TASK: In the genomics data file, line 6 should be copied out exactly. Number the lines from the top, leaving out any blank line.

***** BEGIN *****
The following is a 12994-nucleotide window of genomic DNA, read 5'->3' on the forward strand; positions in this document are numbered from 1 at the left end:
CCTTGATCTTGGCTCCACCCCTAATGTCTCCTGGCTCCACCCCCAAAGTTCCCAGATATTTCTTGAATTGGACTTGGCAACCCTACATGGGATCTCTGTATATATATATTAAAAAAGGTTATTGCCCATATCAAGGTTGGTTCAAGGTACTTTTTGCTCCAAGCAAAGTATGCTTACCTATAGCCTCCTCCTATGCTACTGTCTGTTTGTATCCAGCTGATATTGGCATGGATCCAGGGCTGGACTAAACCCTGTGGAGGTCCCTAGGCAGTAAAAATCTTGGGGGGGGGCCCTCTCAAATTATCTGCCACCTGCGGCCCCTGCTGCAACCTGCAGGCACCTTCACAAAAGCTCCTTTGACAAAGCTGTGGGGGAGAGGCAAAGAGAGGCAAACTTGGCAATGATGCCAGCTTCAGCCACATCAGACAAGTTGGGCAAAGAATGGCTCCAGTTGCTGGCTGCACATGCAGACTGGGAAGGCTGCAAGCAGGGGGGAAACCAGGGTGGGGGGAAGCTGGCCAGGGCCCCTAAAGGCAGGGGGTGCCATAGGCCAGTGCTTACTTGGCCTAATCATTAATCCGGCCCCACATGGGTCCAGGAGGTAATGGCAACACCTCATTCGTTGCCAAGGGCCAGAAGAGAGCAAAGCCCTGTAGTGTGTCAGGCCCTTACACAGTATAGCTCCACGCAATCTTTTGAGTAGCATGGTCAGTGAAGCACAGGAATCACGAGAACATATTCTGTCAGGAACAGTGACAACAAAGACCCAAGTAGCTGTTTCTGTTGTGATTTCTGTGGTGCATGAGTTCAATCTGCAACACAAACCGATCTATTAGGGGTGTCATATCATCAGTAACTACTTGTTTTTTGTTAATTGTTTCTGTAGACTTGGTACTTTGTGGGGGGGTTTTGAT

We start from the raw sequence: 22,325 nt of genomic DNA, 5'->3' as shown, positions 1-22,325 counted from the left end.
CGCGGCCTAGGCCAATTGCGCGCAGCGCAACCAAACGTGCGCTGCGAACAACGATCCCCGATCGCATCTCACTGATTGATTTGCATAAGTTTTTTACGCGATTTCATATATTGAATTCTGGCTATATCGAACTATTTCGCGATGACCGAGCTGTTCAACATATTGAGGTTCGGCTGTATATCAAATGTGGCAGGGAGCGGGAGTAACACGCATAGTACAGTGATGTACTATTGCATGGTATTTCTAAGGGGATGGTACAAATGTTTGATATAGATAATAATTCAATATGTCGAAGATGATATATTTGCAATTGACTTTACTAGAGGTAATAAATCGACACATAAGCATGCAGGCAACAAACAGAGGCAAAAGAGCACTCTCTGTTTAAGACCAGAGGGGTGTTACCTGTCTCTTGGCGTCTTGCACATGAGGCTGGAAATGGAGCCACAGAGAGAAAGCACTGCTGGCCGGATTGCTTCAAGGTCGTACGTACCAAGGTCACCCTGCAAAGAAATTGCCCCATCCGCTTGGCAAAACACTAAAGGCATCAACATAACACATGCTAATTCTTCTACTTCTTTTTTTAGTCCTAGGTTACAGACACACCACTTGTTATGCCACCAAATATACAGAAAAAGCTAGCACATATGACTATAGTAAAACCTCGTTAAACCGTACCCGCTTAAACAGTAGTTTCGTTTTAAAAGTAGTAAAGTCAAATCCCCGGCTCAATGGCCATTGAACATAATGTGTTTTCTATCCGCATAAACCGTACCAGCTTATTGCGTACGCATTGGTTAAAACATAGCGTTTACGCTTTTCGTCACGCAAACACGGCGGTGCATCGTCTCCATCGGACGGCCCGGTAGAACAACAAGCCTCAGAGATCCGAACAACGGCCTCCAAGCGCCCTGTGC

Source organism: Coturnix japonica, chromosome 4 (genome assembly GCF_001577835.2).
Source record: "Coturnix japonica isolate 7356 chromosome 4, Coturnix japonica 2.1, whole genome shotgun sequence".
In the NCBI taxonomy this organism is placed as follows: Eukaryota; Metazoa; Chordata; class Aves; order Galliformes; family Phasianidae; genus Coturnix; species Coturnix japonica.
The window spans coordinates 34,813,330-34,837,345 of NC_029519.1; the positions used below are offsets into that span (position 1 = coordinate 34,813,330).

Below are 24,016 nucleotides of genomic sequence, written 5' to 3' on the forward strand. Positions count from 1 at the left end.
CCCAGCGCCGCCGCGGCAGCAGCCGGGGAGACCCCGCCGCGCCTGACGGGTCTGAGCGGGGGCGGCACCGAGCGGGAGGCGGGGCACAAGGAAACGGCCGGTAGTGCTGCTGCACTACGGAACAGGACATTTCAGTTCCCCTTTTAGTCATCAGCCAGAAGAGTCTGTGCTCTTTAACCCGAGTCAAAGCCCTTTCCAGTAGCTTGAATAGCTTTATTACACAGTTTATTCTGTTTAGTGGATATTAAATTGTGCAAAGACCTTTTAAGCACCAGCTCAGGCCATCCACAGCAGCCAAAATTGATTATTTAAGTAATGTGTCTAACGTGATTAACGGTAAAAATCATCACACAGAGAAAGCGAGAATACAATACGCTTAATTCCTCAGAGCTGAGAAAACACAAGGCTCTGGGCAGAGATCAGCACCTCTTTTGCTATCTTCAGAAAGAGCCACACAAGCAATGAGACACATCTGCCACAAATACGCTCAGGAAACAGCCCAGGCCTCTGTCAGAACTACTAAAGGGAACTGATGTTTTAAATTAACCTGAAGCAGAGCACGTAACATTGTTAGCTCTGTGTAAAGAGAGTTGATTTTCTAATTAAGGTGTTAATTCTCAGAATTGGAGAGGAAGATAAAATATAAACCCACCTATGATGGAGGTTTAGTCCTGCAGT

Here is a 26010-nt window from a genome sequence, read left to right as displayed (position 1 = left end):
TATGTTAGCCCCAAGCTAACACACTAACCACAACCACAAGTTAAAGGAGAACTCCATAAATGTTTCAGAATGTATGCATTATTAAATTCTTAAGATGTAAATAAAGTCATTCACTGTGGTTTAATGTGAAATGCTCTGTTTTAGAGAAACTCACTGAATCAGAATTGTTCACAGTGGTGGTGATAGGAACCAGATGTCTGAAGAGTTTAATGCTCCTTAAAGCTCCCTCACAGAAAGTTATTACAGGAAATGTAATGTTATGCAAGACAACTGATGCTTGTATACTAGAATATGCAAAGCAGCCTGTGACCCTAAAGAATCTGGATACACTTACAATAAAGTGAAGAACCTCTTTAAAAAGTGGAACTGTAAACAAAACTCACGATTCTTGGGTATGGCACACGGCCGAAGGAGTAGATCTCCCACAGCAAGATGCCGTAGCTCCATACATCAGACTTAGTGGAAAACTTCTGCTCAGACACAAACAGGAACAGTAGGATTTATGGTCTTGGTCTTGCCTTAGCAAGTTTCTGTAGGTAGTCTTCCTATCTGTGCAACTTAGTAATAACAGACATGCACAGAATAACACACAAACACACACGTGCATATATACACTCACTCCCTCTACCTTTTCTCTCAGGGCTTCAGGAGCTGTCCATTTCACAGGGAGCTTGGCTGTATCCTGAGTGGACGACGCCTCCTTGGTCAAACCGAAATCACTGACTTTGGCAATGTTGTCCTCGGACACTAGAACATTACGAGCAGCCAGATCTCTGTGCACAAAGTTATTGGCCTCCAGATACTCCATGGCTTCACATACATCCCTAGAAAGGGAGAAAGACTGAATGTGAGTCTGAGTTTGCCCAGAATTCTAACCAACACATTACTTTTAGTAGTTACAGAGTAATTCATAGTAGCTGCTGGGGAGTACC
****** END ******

Source record: "Coturnix japonica isolate 7356 chromosome 4, Coturnix japonica 2.1, whole genome shotgun sequence".